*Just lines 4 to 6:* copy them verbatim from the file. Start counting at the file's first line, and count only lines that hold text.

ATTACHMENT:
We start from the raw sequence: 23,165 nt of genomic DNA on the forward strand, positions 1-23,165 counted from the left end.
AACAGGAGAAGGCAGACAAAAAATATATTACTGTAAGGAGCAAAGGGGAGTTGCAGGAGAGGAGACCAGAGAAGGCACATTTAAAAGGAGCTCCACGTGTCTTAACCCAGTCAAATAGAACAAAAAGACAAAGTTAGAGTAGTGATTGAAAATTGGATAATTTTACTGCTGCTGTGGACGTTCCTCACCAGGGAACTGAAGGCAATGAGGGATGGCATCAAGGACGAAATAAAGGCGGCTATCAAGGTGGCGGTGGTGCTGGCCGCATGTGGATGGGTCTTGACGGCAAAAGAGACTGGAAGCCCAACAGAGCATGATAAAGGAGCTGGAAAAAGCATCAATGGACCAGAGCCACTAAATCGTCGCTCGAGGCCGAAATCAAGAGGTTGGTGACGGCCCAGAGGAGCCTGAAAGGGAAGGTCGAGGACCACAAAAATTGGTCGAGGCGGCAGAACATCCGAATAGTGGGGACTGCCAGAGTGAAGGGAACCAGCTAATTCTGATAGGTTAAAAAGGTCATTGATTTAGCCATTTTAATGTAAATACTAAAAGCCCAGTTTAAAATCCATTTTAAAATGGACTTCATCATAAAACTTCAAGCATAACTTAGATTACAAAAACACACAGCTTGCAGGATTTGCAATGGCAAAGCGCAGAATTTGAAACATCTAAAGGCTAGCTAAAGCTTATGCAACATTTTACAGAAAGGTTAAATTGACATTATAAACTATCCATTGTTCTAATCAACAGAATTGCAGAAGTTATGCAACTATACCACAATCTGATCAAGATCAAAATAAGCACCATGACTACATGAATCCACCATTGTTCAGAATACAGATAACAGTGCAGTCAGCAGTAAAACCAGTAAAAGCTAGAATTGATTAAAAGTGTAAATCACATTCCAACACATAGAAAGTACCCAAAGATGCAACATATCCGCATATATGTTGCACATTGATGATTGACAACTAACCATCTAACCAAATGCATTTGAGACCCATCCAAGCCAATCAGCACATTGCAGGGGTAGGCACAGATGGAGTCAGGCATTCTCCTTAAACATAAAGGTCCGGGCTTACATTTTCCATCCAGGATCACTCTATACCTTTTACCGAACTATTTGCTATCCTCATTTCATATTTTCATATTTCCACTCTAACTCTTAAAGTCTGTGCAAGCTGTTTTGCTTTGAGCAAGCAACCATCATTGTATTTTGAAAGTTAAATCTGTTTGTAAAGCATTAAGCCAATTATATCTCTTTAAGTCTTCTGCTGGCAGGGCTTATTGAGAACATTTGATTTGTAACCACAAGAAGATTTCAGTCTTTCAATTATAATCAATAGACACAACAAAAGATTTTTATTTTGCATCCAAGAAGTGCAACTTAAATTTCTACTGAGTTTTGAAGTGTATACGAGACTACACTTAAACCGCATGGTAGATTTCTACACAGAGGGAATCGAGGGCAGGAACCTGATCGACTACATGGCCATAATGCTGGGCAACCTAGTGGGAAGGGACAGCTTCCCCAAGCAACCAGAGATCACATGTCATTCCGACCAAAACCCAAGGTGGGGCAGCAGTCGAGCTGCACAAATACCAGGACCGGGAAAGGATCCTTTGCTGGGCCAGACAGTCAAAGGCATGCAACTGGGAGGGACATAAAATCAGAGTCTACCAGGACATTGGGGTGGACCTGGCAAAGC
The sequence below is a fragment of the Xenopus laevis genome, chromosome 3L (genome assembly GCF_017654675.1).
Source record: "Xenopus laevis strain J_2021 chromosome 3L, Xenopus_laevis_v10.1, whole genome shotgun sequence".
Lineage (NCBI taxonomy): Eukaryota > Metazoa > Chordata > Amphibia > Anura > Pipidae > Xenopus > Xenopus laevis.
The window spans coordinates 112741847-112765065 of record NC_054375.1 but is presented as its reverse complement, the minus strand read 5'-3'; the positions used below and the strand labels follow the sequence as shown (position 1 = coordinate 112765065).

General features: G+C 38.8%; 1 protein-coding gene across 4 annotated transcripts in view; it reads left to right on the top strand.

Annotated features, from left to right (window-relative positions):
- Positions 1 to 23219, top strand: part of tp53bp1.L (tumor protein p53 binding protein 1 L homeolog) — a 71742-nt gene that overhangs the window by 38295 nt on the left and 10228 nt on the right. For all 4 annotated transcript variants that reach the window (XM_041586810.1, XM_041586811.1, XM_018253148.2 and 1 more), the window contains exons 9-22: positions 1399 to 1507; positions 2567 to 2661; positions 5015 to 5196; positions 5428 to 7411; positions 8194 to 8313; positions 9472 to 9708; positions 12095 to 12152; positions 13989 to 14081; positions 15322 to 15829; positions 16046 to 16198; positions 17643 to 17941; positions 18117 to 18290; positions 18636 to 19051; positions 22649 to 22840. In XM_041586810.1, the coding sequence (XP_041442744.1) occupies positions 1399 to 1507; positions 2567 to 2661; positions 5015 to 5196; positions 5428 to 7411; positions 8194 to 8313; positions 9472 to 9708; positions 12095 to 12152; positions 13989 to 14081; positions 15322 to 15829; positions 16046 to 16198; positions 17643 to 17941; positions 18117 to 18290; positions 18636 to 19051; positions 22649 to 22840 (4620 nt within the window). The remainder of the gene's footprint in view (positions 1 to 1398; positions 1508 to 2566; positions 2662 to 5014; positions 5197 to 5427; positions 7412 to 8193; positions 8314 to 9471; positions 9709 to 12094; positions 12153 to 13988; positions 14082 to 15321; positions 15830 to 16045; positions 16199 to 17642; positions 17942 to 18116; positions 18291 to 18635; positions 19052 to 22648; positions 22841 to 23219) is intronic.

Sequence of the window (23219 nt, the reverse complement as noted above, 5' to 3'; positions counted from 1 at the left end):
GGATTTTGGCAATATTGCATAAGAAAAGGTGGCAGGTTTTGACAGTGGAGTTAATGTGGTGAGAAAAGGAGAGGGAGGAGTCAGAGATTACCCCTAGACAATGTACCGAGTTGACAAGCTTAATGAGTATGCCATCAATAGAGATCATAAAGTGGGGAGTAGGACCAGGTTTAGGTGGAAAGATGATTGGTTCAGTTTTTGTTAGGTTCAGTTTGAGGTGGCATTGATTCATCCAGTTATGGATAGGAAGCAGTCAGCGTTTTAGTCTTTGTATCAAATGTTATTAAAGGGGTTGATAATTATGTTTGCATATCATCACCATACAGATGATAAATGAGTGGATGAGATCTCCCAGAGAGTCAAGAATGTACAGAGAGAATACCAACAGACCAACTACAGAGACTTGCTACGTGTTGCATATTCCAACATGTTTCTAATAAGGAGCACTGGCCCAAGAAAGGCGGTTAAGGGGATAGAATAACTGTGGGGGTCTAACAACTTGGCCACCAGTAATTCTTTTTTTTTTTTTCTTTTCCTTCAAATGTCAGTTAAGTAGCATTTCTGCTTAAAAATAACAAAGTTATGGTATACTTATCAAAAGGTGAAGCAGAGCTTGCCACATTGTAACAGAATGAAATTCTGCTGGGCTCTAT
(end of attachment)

Source record: "Xenopus laevis strain J_2021 chromosome 3L, Xenopus_laevis_v10.1, whole genome shotgun sequence".
Lineage (NCBI taxonomy): Eukaryota > Metazoa > Chordata > Amphibia > Anura > Pipidae > Xenopus > Xenopus laevis.
The window spans coordinates 112741847-112765065 of record NC_054375.1 but is presented as its reverse complement, the minus strand read 5'-3'; the positions used below and the strand labels follow the sequence as shown (position 1 = coordinate 112765065).